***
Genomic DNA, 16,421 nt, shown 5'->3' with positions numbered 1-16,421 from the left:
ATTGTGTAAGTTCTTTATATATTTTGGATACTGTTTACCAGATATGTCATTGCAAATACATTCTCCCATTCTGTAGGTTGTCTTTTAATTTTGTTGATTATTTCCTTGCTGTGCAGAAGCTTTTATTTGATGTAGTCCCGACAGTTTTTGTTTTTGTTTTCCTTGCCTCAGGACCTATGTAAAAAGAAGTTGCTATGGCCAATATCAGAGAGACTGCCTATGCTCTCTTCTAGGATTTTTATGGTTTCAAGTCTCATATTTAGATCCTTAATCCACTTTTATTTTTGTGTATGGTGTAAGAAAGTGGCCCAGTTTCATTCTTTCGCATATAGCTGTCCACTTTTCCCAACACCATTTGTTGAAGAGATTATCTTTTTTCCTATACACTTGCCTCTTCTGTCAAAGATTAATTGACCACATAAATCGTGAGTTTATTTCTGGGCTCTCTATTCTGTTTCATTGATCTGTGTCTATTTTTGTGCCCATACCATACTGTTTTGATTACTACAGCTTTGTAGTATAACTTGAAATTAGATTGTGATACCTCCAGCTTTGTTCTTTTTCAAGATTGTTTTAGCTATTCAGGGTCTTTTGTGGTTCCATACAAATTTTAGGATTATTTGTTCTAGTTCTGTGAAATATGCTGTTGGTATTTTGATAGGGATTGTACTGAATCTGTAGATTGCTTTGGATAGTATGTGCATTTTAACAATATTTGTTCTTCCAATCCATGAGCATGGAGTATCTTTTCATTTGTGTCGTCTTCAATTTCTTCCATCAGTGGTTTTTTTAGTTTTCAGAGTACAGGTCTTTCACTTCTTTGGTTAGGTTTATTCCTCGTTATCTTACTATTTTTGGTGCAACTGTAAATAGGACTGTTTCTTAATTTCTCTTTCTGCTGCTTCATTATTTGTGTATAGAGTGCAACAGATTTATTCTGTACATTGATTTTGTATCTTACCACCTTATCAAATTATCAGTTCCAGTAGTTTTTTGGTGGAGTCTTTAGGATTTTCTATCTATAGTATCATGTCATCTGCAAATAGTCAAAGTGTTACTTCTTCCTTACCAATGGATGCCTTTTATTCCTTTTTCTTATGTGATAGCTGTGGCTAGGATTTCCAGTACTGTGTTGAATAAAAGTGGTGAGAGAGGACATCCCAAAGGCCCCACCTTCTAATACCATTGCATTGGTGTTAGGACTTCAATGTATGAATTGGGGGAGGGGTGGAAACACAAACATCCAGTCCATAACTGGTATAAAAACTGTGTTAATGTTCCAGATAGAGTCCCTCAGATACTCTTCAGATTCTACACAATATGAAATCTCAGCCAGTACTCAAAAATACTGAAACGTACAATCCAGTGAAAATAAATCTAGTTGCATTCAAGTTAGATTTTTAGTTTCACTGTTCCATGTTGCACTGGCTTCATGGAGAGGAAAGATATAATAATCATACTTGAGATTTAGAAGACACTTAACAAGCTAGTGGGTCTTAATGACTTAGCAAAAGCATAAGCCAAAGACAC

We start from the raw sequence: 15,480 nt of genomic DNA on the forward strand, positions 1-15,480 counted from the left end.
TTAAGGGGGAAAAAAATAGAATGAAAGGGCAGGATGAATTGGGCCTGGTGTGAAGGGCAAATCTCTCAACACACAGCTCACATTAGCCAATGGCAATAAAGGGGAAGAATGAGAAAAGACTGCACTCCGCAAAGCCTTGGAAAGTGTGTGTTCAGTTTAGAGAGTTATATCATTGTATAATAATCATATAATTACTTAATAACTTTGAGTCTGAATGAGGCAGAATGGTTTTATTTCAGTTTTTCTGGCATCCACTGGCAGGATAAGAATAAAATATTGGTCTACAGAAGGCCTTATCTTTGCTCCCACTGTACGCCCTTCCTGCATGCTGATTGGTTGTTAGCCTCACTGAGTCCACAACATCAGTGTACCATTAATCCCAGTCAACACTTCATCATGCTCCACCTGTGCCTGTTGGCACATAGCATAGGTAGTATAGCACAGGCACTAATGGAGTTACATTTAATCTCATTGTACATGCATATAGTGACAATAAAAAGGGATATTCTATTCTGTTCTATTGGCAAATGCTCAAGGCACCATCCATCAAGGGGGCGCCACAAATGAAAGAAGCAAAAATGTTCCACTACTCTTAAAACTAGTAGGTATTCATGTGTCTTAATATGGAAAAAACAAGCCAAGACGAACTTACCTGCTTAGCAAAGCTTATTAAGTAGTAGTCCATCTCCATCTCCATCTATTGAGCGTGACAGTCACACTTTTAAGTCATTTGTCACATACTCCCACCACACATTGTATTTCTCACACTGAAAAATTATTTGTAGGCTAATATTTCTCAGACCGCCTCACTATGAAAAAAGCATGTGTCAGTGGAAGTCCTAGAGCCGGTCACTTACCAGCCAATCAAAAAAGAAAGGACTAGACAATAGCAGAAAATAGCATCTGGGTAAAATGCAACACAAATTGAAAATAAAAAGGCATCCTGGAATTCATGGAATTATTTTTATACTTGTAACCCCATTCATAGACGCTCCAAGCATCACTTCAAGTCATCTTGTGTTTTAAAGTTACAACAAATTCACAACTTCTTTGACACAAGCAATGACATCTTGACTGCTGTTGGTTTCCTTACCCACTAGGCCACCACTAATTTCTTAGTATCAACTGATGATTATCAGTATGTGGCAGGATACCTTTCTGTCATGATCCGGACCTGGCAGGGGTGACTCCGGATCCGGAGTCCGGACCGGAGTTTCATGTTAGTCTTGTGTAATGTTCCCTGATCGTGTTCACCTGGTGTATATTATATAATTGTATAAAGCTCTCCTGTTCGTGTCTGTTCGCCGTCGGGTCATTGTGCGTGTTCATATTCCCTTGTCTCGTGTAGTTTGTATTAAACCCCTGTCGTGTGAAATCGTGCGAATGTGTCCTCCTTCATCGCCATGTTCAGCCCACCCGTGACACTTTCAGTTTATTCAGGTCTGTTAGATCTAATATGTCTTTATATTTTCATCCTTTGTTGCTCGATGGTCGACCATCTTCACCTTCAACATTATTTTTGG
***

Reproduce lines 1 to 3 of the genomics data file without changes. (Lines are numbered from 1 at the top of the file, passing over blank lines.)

Genomic DNA, 16,421 nt, shown 5'->3' with positions numbered 1-16,421 from the left:
ATTGTGTAAGTTCTTTATATATTTTGGATACTGTTTACCAGATATGTCATTGCAAATACATTCTCCCATTCTGTAGGTTGTCTTTTAATTTTGTTGATTATTTCCTTGCTGTGCAGAAGCTTTTATTTGATGTAGTCCCGACAGTTTTTGTTTTTGTTTTCCTTGCCTCAGGACCTATGTAAAAAGAAGTTGCTATGGCCAATATCAGAGAGACTGCCTATGCTCTCTTCTAGGATTTTTATGGTTTCAAGTCTCATATTTAGATCCTTAATCCACTTTTATTTTTGTGTATGGTGTAAGAAAGTGGCCCAGTTTCATTCTTTCGCATATAGCTGTCCACTTTTCCCAACACCATTTGTTGAAGAGATTATCTTTTTTCCTATACACTTGCCTCTTCTGTCAAAGATTAATTGACCACATAAATCGTGAGTTTATTTCTGGGCTCTCTATTCTGTTTCATTGATCTGTGTCTATTTTTGTGCCCATACCATACTGTTTTGATTACTACAGCTTTGTAGTATAACTTGAAATTAGATTGTGATACCTCCAGCTTTGTTCTTTTTCAAGATTGTTTTAGCTATTCAGGGTCTTTTGTGGTTCCATACAAATTTTAGGATTATTTGTTCTAGTTCTGTGAAATATGCTGTTGGTATTTTGATAGGGATTGTACTGAATCTGTAGATTGCTTTGGATAGTATGTGCATTTTAACAATATTTGTTCTTCCAATCCATGAGCATGGAGTATCTTTTCATTTGTGTCGTCTTCAATTTCTTCCATCAGTGGTTTTTTTAGTTTTCAGAGTACAGGTCTTTCACTTCTTTGGTTAGGTTTATTCCTCGTTATCTTACTATTTTTGGTGCAACTGTAAATAGGACTGTTTCTTAATTTCTCTTTCTGCTGCTTCATTATTTGTGTATAGAGTGCAACAGATTTATTCTGTACATTGATTTTGTATCTTACCACCTTATCAAATTATCAGTTCCAGTAGTTTTTTGGTGGAGTCTTTAGGATTTTCTATCTATAGTATCATGTCATCTGCAAATAGTCAAAGTGTTACTTCTTCCTTACCAATGGATGCCTTTTATTCCTTTTTCTTATGTGATAGCTGTGGCTAGGATTTCCAGTACTGTGTTGAATAAAAGTGGTGAGAGAGGACATCCCAAAGGCCCCACCTTCTAATACCATTGCATTGGTGTTAGGACTTCAATGTATGAATTGGGGGAGGGGTGGAAACACAAACATCCAGTCCATAACTGGTATAAAAACTGTGTTAATGTTCCAGATAGAGTCCCTCAGATACTCTTCAGATTCTACACAATATGAAATCTCAGCCAGTACTCAAAAATACTGAAACGTACAATCCAGTGAAAATAAATCTAGTTGCATTCAAGTTAGATTTTTAGTTTCACTGTTCCATGTTGCACTGGCTTCATGGAGAGGAAAGATATAATAATCATACTTGAGATTTAGAAGACACTTAACAAGCTAGTGGGTCTTAATGACTTAGCAAAAGCATAAGCCAAAGACAC

We start from the raw sequence: 15,480 nt of genomic DNA on the forward strand, positions 1-15,480 counted from the left end.